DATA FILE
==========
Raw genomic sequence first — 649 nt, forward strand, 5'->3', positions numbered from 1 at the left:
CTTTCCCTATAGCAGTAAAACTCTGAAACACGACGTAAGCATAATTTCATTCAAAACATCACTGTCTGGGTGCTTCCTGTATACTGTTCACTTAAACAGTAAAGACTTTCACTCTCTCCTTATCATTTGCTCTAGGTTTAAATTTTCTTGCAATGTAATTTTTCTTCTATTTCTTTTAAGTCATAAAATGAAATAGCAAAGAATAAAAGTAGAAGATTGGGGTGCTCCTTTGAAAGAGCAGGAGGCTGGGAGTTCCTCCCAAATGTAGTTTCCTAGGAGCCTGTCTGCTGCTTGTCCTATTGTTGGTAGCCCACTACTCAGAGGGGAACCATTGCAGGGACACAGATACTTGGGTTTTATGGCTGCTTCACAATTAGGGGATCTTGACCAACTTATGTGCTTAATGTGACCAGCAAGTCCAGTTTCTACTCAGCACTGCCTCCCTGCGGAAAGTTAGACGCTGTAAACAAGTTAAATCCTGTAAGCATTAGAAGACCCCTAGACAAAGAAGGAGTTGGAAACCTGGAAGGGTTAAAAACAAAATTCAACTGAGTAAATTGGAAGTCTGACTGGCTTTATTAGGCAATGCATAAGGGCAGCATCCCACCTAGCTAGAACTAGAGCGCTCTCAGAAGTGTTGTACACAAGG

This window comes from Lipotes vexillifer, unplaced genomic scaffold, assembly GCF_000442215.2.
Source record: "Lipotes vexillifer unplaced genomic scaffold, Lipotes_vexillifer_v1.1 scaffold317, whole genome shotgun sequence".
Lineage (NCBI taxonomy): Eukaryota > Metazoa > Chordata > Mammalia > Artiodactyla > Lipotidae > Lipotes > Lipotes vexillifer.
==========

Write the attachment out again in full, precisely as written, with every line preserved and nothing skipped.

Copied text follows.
Raw genomic sequence first — 649 nt, forward strand, 5'->3', positions numbered from 1 at the left:
CTTTCCCTATAGCAGTAAAACTCTGAAACACGACGTAAGCATAATTTCATTCAAAACATCACTGTCTGGGTGCTTCCTGTATACTGTTCACTTAAACAGTAAAGACTTTCACTCTCTCCTTATCATTTGCTCTAGGTTTAAATTTTCTTGCAATGTAATTTTTCTTCTATTTCTTTTAAGTCATAAAATGAAATAGCAAAGAATAAAAGTAGAAGATTGGGGTGCTCCTTTGAAAGAGCAGGAGGCTGGGAGTTCCTCCCAAATGTAGTTTCCTAGGAGCCTGTCTGCTGCTTGTCCTATTGTTGGTAGCCCACTACTCAGAGGGGAACCATTGCAGGGACACAGATACTTGGGTTTTATGGCTGCTTCACAATTAGGGGATCTTGACCAACTTATGTGCTTAATGTGACCAGCAAGTCCAGTTTCTACTCAGCACTGCCTCCCTGCGGAAAGTTAGACGCTGTAAACAAGTTAAATCCTGTAAGCATTAGAAGACCCCTAGACAAAGAAGGAGTTGGAAACCTGGAAGGGTTAAAAACAAAATTCAACTGAGTAAATTGGAAGTCTGACTGGCTTTATTAGGCAATGCATAAGGGCAGCATCCCACCTAGCTAGAACTAGAGCGCTCTCAGAAGTGTTGTACACAAGG

This window comes from Lipotes vexillifer, unplaced genomic scaffold, assembly GCF_000442215.2.
Source record: "Lipotes vexillifer unplaced genomic scaffold, Lipotes_vexillifer_v1.1 scaffold317, whole genome shotgun sequence".
Lineage (NCBI taxonomy): Eukaryota > Metazoa > Chordata > Mammalia > Artiodactyla > Lipotidae > Lipotes > Lipotes vexillifer.